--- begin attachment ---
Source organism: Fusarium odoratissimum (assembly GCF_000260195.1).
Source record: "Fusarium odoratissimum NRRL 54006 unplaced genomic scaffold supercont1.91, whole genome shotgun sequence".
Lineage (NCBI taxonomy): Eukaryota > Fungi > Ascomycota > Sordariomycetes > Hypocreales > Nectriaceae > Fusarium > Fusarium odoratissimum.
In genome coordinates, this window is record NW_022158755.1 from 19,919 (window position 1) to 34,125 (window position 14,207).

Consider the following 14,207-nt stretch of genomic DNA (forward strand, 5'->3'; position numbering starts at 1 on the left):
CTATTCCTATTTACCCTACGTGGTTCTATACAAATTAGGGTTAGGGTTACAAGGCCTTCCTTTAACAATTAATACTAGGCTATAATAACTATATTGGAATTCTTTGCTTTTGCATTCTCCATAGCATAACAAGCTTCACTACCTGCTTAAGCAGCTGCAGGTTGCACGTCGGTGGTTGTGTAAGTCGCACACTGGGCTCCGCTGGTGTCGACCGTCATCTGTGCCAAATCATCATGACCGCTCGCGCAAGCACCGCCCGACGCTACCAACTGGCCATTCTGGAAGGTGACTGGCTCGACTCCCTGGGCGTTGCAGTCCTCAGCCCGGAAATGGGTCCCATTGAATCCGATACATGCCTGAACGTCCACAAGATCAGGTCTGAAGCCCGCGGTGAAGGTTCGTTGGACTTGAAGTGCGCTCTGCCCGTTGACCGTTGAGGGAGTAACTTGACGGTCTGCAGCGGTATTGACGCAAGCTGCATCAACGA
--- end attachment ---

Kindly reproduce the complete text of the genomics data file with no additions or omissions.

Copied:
Source organism: Fusarium odoratissimum (assembly GCF_000260195.1).
Source record: "Fusarium odoratissimum NRRL 54006 unplaced genomic scaffold supercont1.91, whole genome shotgun sequence".
Lineage (NCBI taxonomy): Eukaryota > Fungi > Ascomycota > Sordariomycetes > Hypocreales > Nectriaceae > Fusarium > Fusarium odoratissimum.
In genome coordinates, this window is record NW_022158755.1 from 19,919 (window position 1) to 34,125 (window position 14,207).

Consider the following 14,207-nt stretch of genomic DNA (forward strand, 5'->3'; position numbering starts at 1 on the left):
CTATTCCTATTTACCCTACGTGGTTCTATACAAATTAGGGTTAGGGTTACAAGGCCTTCCTTTAACAATTAATACTAGGCTATAATAACTATATTGGAATTCTTTGCTTTTGCATTCTCCATAGCATAACAAGCTTCACTACCTGCTTAAGCAGCTGCAGGTTGCACGTCGGTGGTTGTGTAAGTCGCACACTGGGCTCCGCTGGTGTCGACCGTCATCTGTGCCAAATCATCATGACCGCTCGCGCAAGCACCGCCCGACGCTACCAACTGGCCATTCTGGAAGGTGACTGGCTCGACTCCCTGGGCGTTGCAGTCCTCAGCCCGGAAATGGGTCCCATTGAATCCGATACATGCCTGAACGTCCACAAGATCAGGTCTGAAGCCCGCGGTGAAGGTTCGTTGGACTTGAAGTGCGCTCTGCCCGTTGACCGTTGAGGGAGTAACTTGACGGTCTGCAGCGGTATTGACGCAAGCTGCATCAACGA